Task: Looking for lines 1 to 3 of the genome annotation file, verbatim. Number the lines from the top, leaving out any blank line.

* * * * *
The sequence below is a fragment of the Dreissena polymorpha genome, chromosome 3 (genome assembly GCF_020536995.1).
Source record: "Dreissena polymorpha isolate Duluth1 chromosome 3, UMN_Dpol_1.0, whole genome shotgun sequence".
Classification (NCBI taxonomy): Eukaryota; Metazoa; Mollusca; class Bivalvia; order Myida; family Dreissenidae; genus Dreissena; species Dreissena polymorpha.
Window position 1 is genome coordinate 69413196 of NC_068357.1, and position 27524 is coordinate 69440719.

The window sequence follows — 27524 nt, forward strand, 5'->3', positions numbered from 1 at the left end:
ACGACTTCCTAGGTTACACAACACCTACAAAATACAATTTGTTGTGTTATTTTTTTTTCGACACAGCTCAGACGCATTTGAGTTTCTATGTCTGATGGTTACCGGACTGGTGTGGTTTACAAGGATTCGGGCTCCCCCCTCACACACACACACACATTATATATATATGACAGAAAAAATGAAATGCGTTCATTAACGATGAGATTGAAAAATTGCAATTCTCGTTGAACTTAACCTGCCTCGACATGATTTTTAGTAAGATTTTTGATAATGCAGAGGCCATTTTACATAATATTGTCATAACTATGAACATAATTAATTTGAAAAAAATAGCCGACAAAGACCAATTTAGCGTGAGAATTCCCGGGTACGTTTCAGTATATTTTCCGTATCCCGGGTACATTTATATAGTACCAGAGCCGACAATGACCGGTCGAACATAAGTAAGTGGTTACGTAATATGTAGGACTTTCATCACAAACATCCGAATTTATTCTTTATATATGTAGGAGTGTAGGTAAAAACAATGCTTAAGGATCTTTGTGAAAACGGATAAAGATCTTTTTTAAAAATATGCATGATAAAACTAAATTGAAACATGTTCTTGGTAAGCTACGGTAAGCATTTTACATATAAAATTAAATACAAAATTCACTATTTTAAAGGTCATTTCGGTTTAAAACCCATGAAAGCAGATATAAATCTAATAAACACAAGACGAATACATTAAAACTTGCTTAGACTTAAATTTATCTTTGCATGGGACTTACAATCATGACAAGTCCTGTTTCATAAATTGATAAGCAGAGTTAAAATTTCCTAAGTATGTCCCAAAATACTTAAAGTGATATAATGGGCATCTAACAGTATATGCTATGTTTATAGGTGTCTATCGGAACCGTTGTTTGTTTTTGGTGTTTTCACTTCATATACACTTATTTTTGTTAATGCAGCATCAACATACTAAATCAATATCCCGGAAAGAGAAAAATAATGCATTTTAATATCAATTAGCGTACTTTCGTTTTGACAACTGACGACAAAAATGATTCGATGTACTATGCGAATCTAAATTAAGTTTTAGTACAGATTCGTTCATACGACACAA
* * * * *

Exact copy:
The sequence below is a fragment of the Dreissena polymorpha genome, chromosome 3 (genome assembly GCF_020536995.1).
Source record: "Dreissena polymorpha isolate Duluth1 chromosome 3, UMN_Dpol_1.0, whole genome shotgun sequence".
Classification (NCBI taxonomy): Eukaryota; Metazoa; Mollusca; class Bivalvia; order Myida; family Dreissenidae; genus Dreissena; species Dreissena polymorpha.